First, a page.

HighWire worked with many of the hosted publishers to digitize their backfiles. Scanned papers are very large, though, and fetching them for indexing taxed the network so much that there would sometimes not be enough bandwidth left to crawl recently published articles. This is where Google and HighWire’s geographical proximity really came in handy. We augmented the new and magical powers of the Internet with the familiar and reliable powers of the SneakerNet! Todd would periodically load journal backfiles onto a batch of disk drives. Alex or I would swing by Highwire on our way to Google in the morning, pick up the disk drives and feed them into indexing once we got to work. Once indexing was complete, we would take the drives back to Todd and pick up new ones that he had filled in the meanwhile. My old Honda Civic had long helped me out with good mileage. During this time, it also helped me out with good bandwidth.
Seamless off-campus access
Many years later, John came to speak to the Google Scholar team as part of the Scholar Talk Series. The focus of his talk was ‘Friction in the Workflow’. John described structural issues and limitations that created friction in the research workflow and slowed down researchers. One of these was the number of hoops researchers have to jump through to access the collections their institutions had subscribed to for them.
After John’s presentation, Alex and I brainstormed for a while and came up with an idea that would extend Google Scholar’s Subscriber Links system to enable seamless off-campus subscribed access. The next time we met John, we described the idea to him and CASA (Campus Activated Subscriber Access) was born. CASA builds on the Subscriber Links program which provides direct links in the search interface to subscribed collections for on-campus users. With CASA, a researcher can start a literature survey on campus and resume where she left off once she is home, or traveling, with no hoops to jump through. Her subscribed collections are highlighted in Google Scholar searches, and she is able to access articles in exactly the same way as on campus.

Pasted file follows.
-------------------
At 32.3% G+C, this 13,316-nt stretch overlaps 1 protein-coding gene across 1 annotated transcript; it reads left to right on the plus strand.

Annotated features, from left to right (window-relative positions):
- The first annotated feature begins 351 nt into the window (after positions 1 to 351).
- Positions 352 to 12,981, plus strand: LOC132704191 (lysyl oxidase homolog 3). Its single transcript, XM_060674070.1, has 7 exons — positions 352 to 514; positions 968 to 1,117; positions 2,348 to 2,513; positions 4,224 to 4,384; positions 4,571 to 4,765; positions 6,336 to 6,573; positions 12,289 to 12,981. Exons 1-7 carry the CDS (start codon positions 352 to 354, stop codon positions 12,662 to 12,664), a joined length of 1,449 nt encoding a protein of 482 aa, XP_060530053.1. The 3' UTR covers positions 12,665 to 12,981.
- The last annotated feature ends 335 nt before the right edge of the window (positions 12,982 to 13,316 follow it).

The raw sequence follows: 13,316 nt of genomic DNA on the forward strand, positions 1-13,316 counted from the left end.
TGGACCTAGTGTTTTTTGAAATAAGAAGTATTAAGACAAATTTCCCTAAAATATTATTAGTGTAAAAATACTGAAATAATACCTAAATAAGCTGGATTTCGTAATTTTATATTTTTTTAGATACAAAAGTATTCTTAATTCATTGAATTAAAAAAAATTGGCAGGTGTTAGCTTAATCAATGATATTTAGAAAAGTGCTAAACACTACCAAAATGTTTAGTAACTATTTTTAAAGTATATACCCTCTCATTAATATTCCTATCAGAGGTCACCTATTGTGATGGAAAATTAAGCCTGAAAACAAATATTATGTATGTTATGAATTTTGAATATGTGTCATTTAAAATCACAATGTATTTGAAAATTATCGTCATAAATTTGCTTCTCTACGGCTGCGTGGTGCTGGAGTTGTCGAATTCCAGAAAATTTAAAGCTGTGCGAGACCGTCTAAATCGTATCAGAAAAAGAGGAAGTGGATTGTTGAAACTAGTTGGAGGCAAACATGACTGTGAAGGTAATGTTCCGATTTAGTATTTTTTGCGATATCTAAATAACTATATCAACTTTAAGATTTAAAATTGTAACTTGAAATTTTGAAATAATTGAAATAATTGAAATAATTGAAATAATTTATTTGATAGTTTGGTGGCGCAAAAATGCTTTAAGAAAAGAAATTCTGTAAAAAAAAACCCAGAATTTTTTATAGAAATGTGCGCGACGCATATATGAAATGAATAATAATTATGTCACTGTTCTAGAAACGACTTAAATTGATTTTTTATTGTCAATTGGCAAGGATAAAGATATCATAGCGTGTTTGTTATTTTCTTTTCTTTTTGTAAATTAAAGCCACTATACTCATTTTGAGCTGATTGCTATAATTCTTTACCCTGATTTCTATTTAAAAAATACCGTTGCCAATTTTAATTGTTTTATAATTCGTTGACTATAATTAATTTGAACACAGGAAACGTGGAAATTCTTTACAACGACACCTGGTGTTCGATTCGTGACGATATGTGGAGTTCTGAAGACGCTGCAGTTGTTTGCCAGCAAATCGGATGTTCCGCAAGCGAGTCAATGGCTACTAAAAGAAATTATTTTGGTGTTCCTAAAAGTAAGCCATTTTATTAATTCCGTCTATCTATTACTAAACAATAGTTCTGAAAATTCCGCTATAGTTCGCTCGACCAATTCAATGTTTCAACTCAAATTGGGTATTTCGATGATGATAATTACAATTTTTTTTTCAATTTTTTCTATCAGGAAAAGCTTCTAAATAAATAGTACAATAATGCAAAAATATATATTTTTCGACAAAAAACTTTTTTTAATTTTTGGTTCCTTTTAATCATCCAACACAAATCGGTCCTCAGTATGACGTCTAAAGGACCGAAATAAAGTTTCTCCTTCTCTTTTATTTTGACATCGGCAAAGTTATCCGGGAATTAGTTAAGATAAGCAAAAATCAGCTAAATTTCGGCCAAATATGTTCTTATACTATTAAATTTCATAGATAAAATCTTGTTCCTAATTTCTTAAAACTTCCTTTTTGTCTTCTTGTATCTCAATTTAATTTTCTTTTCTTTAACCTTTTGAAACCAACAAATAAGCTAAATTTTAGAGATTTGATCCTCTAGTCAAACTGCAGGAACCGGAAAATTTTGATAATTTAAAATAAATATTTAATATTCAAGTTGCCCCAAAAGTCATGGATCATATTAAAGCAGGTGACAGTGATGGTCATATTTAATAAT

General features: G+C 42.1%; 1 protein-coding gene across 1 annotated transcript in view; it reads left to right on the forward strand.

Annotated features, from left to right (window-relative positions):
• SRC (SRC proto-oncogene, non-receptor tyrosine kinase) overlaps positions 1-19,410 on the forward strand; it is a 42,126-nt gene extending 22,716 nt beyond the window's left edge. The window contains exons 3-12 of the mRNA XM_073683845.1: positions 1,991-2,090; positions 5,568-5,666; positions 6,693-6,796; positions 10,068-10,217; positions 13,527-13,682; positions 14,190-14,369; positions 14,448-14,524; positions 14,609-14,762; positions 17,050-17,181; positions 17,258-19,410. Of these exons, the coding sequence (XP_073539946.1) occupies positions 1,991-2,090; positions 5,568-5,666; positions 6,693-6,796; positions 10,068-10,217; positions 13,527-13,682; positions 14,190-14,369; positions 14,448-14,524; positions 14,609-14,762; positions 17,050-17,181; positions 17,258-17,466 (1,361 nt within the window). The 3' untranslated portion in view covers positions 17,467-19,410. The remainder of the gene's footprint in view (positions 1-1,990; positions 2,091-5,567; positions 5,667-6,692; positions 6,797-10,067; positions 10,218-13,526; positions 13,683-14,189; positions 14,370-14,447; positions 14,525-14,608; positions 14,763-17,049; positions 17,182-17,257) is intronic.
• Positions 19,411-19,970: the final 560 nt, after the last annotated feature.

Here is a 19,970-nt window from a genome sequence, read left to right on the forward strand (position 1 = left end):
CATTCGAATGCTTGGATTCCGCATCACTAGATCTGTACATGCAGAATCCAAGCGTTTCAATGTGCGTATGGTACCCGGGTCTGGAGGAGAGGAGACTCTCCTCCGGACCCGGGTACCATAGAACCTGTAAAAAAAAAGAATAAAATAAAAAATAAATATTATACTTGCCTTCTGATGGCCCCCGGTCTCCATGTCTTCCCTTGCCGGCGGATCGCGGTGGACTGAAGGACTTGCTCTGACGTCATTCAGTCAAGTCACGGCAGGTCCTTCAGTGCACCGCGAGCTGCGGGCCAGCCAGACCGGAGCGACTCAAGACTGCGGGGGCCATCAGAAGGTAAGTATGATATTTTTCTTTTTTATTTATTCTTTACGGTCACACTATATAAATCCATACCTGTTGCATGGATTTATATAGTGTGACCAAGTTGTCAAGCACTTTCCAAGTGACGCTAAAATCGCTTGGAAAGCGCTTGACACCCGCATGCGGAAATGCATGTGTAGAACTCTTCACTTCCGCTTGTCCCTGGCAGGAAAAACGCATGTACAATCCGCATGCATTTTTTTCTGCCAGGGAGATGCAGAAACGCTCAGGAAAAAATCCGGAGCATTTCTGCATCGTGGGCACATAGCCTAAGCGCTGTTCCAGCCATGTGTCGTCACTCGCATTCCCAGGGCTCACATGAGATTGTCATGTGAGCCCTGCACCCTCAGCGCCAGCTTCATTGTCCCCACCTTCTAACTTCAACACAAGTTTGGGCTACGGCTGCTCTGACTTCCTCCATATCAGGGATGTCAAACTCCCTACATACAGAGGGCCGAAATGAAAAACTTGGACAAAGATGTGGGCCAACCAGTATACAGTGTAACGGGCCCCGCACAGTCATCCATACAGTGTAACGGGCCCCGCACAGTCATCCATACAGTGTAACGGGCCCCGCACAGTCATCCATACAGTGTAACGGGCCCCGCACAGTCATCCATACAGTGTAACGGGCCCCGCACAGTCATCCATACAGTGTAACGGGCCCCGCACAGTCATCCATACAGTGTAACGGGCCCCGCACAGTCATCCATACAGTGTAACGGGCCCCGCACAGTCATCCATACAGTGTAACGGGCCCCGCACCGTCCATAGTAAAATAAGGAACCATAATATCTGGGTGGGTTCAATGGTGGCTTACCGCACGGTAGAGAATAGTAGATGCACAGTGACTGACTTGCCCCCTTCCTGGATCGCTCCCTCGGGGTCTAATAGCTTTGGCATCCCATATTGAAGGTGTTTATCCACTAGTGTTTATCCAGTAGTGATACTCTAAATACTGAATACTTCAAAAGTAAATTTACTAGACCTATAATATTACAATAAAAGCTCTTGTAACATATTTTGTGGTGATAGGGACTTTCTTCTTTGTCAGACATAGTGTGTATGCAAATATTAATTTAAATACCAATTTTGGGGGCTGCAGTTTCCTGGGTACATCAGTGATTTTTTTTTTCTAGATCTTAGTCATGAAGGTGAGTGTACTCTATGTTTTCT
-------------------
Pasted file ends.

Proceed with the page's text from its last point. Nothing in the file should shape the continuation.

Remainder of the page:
Today, CASA has been widely adopted. What was initially created to fix an inconvenience, a friction, has come to play a critical part during the COVID-19 pandemic, enabling researchers worldwide to continue working from home during shelter-in-place guidelines.
Breaking down barriers: free access to developing economies
Researchers from the developing world have long been hampered by limited access to the published literature. Growing up on campus in India, I saw this all around me. As an undergrad, I myself ran into blind alleys while trying to track down papers about the design of chips for digital arithmetic.
Over the years, several initiatives, including HINARI, AGORA, OARE and others have tried to help researchers in developing countries get access to scholarly literature. However, the administrative complexity of most of these approaches meant that only a few researchers and students were able to take advantage.
HighWire spearheaded a different approach by allowing publishers to select which countries would be granted free access. Using IP mapping, the software would then automatically detect the country a user was connecting from and grant access accordingly, with no administrative or manual barriers for the end-user.
This was and to this day remains the most effective way of making research available to developing countries. At Google Scholar, we worked with HighWire to ensure that researchers from a listed country had equally seamless access to the articles as their brethren from well-resourced institutions.
As somebody who comes from a developing country, and who grew up seeing limitations in access to information, this initiative was particularly close to my heart.
HighWire continues to work closely with Google, working together to drive discoverability of academic content, reduce barriers and friction within the workflow, and create more seamless experiences for researchers.
More in our series of HighWire 25th Anniversary retrospectives: